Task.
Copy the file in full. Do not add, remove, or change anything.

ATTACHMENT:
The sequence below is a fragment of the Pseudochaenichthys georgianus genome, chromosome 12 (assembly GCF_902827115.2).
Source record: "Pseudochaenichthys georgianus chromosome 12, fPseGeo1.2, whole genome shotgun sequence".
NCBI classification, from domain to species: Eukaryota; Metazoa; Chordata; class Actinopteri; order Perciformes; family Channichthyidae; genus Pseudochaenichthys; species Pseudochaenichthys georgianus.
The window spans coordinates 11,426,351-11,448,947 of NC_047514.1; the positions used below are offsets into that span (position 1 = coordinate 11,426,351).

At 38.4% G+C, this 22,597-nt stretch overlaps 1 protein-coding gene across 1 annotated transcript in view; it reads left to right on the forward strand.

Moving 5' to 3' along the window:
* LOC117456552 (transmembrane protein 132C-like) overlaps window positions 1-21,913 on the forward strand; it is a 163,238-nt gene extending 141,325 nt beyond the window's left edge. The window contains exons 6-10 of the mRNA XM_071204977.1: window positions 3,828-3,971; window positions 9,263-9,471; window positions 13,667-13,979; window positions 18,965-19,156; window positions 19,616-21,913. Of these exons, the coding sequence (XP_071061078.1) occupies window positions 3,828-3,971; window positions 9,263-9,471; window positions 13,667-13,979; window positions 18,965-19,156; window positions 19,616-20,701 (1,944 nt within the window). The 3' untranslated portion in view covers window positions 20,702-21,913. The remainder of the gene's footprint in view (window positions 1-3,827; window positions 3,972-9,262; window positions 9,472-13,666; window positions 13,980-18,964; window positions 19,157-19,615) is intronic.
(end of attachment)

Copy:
The sequence below is a fragment of the Pseudochaenichthys georgianus genome, chromosome 12 (assembly GCF_902827115.2).
Source record: "Pseudochaenichthys georgianus chromosome 12, fPseGeo1.2, whole genome shotgun sequence".
NCBI classification, from domain to species: Eukaryota; Metazoa; Chordata; class Actinopteri; order Perciformes; family Channichthyidae; genus Pseudochaenichthys; species Pseudochaenichthys georgianus.
The window spans coordinates 11,426,351-11,448,947 of NC_047514.1; the positions used below are offsets into that span (position 1 = coordinate 11,426,351).

At 38.4% G+C, this 22,597-nt stretch overlaps 1 protein-coding gene across 1 annotated transcript in view; it reads left to right on the forward strand.

Moving 5' to 3' along the window:
* LOC117456552 (transmembrane protein 132C-like) overlaps window positions 1-21,913 on the forward strand; it is a 163,238-nt gene extending 141,325 nt beyond the window's left edge. The window contains exons 6-10 of the mRNA XM_071204977.1: window positions 3,828-3,971; window positions 9,263-9,471; window positions 13,667-13,979; window positions 18,965-19,156; window positions 19,616-21,913. Of these exons, the coding sequence (XP_071061078.1) occupies window positions 3,828-3,971; window positions 9,263-9,471; window positions 13,667-13,979; window positions 18,965-19,156; window positions 19,616-20,701 (1,944 nt within the window). The 3' untranslated portion in view covers window positions 20,702-21,913. The remainder of the gene's footprint in view (window positions 1-3,827; window positions 3,972-9,262; window positions 9,472-13,666; window positions 13,980-18,964; window positions 19,157-19,615) is intronic.